"As long as it doesn't harm anyone": bad argument?

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"As long as it doesn't harm anyone": bad argument?

Postby athelas » Mon Aug 10, 2009 9:08 pm UTC

You often hear this argument from people seeking justification for whatever they're doing (most recently, a friend of a friend claiming that cheating in a LDR doesn't count, because it's not like you could give the other person that much more if you'd been monogamous). Until recently I had given it some credence as a sort of consequentialism-for-dummies folk argument. However, I recently stumbled across this essay that gives a strong rebuttal to this line of reasoning.
Even so, perhaps the single most idiotic way of argumentation that I often see mindlessly applied is that some activity should be accepted or legal because "it doesn't harm anyone". There might be a chance that this phrase is just well-known common shorthand for some more solid argument, but I kind of doubt it. (If it is, could somebody point me to the right direction so I can see it, please?) I find this argument so stupid because even though standing by itself, the rule "an action is morally acceptable if and only if it doesn't harm anybody" sounds good and certainly makes a great bumper sticker, in reality it simply does not work at all and makes no sense.

For starters, this rule is far too restrictive. According to it, it would be wrong to apply for a job for which there are several applicants, since your getting this job harms the person who was the second choice. Similarly, a company inventing a product that makes some other company's product obsolete harms the employees and shareholders of that other company since they can no longer profit from their product. Yes, I would say that taking away somebody's livelihood constitutes "harming" him by any reasonable definition of this word. The proponent of the ethos "an action is morally acceptable if and only if it doesn't harm anybody" therefore quickly has to add all kinds of qualifications and exceptions until his whole framework essentially collapses into naive utilitarianism.

Second, the rule is absolutely meaningless without an objective and operational definition of "harm". For example, many Muslims currently seem to be very hurt by the famous Danish cartoons. Similarly, many Christians feel very hurt about gay marriage, another thing that famously never seems to harm anybody. Of course I can't see into their brain to measure if these people are really "hurt" or just pretending to be, but based on their externally observable behaviour, I tend to believe them. At this point, the proponent of this ethos can do no better than spin ad hoc explanations why somebody "really isn't harmed" even though he sincerely feels that he is, or to explain that when you hurt only feelings, it is not really "harming" at all. (Very well, let's see if you still think this way if I start mocking rape and cancer victims.) Or as seems to be common with these particular examples, argue that harming some people actually isn't that bad since they don't really count. For example, Pat Robertson's feelings and anguish seldom seem to be much concern to anybody.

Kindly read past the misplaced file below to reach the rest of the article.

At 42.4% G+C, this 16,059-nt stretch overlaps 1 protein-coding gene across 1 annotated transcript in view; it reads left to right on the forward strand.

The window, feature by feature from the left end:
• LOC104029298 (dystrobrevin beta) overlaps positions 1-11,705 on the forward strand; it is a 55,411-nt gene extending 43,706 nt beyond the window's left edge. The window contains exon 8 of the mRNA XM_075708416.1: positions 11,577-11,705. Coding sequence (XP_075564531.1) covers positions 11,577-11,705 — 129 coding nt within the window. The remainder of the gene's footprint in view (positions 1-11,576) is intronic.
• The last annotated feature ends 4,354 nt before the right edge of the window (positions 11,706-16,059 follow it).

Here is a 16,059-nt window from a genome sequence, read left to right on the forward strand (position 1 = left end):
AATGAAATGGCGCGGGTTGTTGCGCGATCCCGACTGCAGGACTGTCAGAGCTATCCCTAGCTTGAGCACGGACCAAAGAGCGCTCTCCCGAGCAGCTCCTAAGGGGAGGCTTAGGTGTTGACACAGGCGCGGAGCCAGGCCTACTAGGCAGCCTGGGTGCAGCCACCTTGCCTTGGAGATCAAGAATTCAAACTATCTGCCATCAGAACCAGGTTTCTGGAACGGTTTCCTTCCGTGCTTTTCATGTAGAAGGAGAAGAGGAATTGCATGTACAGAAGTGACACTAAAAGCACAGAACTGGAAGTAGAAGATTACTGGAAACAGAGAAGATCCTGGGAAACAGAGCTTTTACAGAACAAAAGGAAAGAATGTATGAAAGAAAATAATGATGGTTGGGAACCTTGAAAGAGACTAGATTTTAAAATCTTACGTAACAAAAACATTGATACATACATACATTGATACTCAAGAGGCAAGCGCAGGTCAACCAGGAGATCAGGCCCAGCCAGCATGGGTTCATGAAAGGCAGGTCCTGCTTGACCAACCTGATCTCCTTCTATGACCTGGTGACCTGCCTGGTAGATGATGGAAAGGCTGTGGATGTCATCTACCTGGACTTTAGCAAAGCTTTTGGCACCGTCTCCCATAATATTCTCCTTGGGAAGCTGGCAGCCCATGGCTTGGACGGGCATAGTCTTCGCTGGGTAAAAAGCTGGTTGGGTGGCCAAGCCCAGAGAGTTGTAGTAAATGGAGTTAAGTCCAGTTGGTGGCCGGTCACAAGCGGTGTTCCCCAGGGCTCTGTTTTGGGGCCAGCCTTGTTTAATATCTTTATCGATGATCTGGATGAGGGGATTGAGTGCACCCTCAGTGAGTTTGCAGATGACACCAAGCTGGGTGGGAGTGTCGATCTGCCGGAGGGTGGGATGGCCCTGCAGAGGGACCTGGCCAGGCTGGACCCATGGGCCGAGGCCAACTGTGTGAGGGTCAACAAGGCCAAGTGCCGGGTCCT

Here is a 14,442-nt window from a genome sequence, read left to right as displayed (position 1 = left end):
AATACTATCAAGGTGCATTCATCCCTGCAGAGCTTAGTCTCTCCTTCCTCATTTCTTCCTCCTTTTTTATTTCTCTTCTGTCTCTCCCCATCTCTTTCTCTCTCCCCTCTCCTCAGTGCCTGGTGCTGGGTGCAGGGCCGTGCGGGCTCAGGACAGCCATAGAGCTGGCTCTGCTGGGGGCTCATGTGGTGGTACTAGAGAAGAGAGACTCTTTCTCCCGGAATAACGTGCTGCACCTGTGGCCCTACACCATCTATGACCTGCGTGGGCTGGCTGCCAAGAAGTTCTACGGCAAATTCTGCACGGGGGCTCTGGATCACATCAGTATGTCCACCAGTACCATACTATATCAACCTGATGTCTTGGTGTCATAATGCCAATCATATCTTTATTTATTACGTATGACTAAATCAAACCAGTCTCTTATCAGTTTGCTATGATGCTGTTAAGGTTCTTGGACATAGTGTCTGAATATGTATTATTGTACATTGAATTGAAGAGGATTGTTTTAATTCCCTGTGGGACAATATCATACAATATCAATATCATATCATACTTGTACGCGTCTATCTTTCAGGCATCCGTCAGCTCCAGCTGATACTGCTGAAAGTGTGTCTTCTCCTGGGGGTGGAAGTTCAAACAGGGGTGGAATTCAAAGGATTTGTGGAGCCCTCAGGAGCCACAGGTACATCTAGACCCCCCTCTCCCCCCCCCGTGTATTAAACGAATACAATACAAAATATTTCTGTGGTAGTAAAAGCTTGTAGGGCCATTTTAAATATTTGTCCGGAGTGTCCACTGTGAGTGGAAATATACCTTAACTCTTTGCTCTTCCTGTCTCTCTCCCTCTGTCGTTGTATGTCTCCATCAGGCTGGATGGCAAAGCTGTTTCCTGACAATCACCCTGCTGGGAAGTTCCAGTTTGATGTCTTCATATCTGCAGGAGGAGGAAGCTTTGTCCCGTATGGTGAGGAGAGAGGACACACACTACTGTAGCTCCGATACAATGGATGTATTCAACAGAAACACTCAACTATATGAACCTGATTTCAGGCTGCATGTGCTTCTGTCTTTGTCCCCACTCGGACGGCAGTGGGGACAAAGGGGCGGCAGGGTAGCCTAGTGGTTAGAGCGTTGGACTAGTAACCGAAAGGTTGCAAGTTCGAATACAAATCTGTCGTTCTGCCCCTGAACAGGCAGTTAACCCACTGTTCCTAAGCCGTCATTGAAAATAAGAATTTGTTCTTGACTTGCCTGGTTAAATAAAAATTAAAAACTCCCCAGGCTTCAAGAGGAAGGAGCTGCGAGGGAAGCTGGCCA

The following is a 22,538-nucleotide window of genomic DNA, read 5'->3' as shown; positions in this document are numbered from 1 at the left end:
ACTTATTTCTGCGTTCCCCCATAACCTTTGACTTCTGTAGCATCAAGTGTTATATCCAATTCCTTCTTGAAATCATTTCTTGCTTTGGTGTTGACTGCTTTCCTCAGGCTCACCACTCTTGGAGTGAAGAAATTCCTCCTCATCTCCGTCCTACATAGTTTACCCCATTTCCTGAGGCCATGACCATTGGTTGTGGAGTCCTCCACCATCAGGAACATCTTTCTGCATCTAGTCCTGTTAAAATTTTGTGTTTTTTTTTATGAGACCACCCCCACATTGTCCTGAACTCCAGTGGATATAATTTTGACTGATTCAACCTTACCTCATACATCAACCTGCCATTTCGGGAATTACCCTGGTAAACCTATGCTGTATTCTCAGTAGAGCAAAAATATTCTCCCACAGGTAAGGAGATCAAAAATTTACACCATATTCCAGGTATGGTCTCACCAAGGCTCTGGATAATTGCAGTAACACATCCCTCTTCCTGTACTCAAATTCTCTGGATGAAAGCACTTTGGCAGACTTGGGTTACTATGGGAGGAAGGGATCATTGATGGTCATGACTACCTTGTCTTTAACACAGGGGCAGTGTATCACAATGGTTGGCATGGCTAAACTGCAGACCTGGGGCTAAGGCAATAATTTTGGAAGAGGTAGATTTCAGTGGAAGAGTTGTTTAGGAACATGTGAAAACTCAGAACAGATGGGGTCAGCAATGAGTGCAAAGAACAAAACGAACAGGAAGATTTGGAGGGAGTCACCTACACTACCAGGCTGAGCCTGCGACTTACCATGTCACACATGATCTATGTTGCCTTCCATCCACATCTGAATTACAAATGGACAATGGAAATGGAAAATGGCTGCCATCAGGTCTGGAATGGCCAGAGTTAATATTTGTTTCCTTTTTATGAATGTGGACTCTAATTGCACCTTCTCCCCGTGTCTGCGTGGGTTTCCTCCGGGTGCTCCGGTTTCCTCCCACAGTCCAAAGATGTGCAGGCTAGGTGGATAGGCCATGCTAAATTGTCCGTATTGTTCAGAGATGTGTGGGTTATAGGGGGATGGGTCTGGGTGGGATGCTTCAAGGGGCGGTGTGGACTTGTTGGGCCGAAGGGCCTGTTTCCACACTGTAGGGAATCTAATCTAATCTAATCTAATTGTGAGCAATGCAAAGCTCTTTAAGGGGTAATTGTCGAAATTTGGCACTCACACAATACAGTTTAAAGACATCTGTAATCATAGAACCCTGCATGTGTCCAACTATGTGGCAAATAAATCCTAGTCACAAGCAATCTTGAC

Perhaps the rule could be modified so that it says "an action is morally acceptable if and only if it doesn't cause anybody having justified feelings of harm". But this is just a sleight of hand that tries to sweep the problems under the word "justified". Hiding these problems doesn't make them go away, since people can't agree at all when somebody's feelings of being harmed by somebody else's very existence are justified. We can see this vividly in, for example, the anguish of mom-and-pop stores when Wal-Mart comes to town. (By the way, I think it's quite funny how the vocal proponents of gay marriage and the vocal opponents of Wal-Mart tend to be the exact same people, who totally reverse their logic of what constitutes "harming others" when they switch between these two tasks.)

Third, all our actions have a vast array of direct and indirect consequences that we are not able to track or perceive. The butterfly flapping its wings causing a hurricane and so on. Anything that we do is certainly somehow bound to harm other people. This ethos simply turns ignorance into virtue: as long as you are suitably unaware of the consequences of your actions, you can do anything you want!

At this point, I would like to link to the absolutely excellent article "A really, really, really long post about gay marriage that does not, in the end, support one side or the other" in the blog "Asymmetrical Information". This article, among many other things, explains why the common practical arguments of the form "We must allow X, since I can't see X harming anybody because I sure know that it wouldn't harm me" are invalid, which in turn has a huge practical effect on whether we can draw the line between acceptable and unacceptable actions based on whether it "harms" somebody or not.
So basically, it's too restrictive if you take it literally, it makes no distinction between valid and invalid harms, and is usually used alongside a simplistic argument that willfully ignores the unpredictable downstream effects. Thoughts?

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Re: "As long as it doesn't harm anyone": bad argument?

Postby Vaniver » Mon Aug 10, 2009 9:14 pm UTC